Peace Corps Rising

Arabsiyo Mother

 My years in Peace Corps Somalia were the best education I could ever have. The long term effects on the Somalis by the PC Groups are remembered by Somalis as “the best Americans” they ever met, not me, but the whole group, year after year, living with the same difficult world around us. I have returned to Somalia in numerous capacities over the past 40 years, and the simple volunteers who were living a simple life there are still having positive effect. Hard to believe if you haven’t been there, but it’s true. I, too, call on the expanded funding for the Peace Corps.

If recent returnees are reporting a broken system, then it may have something to do with the recent Top Down Bush approach even to the Peace Corps. I saw similar deterioration in the Nixon years. The problem was Peace Corps Washington, not the Volunteers in the bush. Carter and Clinton supported the Peace Corps and it rebounded. Second, review your thoughts about the Peace Corps after you have been back in the US rat race for a couple of years. It gets sweeter with age.


A Letter from Peter Yarrow to Rep. Lowey on the Importance of the Peace Corps Vote

Dearest Rep. Nita Lowey, This is a personal message to you from your buddy, your long time supporter and your friend, Puff\’s \”real\” daddy. In the vote coming up next week . . .


Notes on a Sunday in Addis

Notes on a Sunday in Addis

Coffee tradition, she called it. That was yesterday in the afternoon, in the restaurant, gallery walls decorated with tight weave baskets, with high hat plate-covers, with professional photos of jeweled young women, highlanders they were, images surrounded by natural displays of local utensils, polished wooden bowls and spoons, on finished wooden walls, displays of draped gauze, loose linen sheets, caught still in looms, rivers of white cloth, imbedded with rich red jets set off by spurts of gold thread; scarves-to-be, shrouds-to-be, values and colors from the rural mountains; music comes in six eight time captured on locally made cassettes, the air is full of flutes and drums. Addis Ababa, Ethiopia.

Waitresses dress in uniform cotton prints, flowers on white fields that might have been designed and crafted in the Carolinas or the Ukraine, matching two piece pant suits, very nice shapes, very subtle. Such beautiful faces, framed each one in styled hair, clean and tidy and black, pinned up or braided tight, slender necks and classic faces growing out from the printed cloth (are those sunflowers? African violets?). Straight white teeth contrast with cinnamon skin, such smooth cheeks and dark eyes, the mouths perfectly shaped for Amharic chatter. A band of musicians, full size in the corner, mocked up in show time dress, plaster men in handmade red and white do-rags, cotton gauze trousers, authentic guitars and flutes in their plaster hands, so still and quiet that I thought at first they were alive, just sitting calm and meditative, like a Macy’s window display on a Coptic Christmas, no manger, full sized, wisdom sculpted in the faces. My, my, the mannequins, the mirror behind them, the knowing looks.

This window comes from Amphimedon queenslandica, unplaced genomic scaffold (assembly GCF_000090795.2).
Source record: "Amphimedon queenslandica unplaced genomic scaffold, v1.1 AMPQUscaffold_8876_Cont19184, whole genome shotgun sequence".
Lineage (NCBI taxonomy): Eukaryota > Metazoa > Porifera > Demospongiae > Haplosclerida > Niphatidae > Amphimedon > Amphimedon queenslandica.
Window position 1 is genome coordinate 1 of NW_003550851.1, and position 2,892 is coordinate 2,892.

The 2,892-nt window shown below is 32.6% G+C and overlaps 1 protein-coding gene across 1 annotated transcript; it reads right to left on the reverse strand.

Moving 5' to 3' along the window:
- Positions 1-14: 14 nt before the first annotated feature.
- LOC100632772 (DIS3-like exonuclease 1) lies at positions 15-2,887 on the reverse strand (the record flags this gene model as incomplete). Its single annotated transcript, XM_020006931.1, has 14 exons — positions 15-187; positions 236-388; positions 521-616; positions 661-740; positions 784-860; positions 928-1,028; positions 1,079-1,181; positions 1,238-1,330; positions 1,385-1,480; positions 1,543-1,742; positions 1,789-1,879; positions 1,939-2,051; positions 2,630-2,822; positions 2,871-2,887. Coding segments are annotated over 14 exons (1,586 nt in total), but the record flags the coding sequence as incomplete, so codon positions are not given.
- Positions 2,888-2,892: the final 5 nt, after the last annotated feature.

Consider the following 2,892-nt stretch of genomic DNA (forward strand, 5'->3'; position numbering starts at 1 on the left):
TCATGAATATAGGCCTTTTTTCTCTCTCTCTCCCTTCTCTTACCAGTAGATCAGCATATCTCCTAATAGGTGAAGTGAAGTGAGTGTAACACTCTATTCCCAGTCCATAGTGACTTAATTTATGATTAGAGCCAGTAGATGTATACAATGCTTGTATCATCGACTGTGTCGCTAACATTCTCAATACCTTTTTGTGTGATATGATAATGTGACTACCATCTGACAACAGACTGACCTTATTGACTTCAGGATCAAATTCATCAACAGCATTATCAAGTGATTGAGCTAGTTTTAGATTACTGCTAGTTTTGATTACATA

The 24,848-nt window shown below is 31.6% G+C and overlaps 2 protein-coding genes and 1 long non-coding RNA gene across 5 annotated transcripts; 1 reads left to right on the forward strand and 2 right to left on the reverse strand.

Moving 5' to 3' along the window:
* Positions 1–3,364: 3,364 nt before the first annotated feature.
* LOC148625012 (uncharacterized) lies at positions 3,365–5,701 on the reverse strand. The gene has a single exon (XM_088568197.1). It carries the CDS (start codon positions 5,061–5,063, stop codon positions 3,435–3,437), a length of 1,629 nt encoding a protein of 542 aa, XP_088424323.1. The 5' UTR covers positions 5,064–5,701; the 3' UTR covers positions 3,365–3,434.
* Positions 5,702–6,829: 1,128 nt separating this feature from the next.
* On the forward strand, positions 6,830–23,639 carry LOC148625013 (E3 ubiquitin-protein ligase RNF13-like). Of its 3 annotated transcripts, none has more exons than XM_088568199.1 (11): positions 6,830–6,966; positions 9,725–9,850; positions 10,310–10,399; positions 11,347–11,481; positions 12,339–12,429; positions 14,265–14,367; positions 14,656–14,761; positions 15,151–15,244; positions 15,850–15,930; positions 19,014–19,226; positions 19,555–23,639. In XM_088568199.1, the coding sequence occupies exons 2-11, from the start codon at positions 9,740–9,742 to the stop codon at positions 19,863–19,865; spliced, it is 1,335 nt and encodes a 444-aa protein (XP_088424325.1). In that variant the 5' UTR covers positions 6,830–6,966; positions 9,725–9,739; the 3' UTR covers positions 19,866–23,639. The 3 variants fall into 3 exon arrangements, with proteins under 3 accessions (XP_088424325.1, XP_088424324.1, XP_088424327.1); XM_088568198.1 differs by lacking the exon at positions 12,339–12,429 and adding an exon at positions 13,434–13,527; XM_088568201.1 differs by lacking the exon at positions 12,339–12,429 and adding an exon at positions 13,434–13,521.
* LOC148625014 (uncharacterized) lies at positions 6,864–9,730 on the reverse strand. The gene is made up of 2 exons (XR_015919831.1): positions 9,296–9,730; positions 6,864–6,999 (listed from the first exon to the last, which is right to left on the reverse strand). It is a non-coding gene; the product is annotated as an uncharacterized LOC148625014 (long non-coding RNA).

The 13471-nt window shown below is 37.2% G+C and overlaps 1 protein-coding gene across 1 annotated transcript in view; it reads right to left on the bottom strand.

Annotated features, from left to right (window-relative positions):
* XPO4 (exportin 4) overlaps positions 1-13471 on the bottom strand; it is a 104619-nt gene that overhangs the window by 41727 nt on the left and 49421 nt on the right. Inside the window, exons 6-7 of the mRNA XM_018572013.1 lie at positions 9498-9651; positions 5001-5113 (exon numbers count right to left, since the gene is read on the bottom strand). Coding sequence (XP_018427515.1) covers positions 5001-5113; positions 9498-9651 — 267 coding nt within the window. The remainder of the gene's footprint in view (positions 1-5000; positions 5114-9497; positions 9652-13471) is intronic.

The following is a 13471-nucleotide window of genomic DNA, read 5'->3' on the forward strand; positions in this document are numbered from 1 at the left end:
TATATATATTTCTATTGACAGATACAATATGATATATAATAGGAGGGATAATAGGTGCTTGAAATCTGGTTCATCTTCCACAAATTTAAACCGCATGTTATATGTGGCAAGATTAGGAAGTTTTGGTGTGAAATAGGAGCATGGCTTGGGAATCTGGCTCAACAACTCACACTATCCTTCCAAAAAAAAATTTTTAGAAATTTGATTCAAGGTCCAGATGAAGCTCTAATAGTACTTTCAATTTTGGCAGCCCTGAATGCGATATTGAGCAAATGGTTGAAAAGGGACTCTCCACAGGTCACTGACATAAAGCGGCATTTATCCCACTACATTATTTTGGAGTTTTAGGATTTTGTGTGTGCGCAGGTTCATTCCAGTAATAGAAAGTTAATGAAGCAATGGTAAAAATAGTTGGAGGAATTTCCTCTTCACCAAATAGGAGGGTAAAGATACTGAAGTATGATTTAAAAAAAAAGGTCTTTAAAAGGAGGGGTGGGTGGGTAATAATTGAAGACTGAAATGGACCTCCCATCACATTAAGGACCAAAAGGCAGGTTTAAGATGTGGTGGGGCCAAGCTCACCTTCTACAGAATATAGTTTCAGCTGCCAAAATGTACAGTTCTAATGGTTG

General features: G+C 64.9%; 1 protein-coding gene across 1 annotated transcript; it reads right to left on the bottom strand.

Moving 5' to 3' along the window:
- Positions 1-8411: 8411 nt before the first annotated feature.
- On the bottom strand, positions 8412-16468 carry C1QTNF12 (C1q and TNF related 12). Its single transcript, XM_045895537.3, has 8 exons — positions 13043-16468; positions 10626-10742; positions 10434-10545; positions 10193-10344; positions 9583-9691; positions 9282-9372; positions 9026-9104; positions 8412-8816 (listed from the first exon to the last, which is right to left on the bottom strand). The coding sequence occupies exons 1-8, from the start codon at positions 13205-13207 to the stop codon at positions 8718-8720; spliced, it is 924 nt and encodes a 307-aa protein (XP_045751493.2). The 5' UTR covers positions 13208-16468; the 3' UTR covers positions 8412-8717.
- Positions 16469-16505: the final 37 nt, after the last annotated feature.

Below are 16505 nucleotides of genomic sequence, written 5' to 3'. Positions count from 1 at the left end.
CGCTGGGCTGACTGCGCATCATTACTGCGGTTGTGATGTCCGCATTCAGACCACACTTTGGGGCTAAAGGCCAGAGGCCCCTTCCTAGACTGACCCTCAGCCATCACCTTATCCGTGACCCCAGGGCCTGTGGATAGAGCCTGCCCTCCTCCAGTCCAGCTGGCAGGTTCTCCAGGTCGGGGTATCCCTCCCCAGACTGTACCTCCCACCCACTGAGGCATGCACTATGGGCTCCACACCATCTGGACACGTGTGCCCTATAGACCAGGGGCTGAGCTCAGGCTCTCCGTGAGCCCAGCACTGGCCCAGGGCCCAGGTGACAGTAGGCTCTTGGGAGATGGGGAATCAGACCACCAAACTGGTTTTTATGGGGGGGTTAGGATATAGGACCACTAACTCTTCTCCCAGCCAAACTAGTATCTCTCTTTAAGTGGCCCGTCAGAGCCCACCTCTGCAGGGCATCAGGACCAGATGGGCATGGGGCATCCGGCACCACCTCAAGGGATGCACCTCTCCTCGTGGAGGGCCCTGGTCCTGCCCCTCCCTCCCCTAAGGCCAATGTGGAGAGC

Then a thumping heavy rain comes down on the corrugated roof above us, the busy-ness around the bar steps up, each print pant suit knows where to go, moves perishables and cardboard into shelter, squeals follow movement out to the kitchen courtyard, out of my sight, but surely directed toward adjustment, reorganization, a daily drill, moving items to dry refuge away from driving rain. Smiles and cotton prints return, relaxing. Satisfaction. The flutes, the drums continue.

I finish my lamb stew; some angera remains on the platter. The second portion of goat cheese takes the peppered heat from my mouth. She comes by again with warm water and soap, she pours from a spout over a small basin, catching the waste water from my hands. Would you like some coffee? It is our tradition. Yes, of course. The rain drums on the roof, the restaurant is filling, umbrellas rest on the front porch, the mannequin band still does not stir, their music made in rain, I am sure. The flute, the drum. The walls around me are rich, shape and color swallow me whole. She returns with coffee tradition, the parts separated into metal containers, each shiny and clean, one for the black and pressed oily essence of Ethiopian beans, maybe from Harar, one filled with steamed, frothing milk, and one with local sugar crystals, off-white chunks from the lowlands. There are several spoons, each with its own purpose, one to deliver sugar, one to stir. On the edge of the platter a small incense burner is smoking, delicate aroma, smoke rising nicely from a charcoal the shape of a thumbnail, frankincense and myrrh is stuck to the coal, melting now running. The room explodes in sweetness, she blows the smoke toward me and says, You are welcome.

copyright 2009 Jim Shanor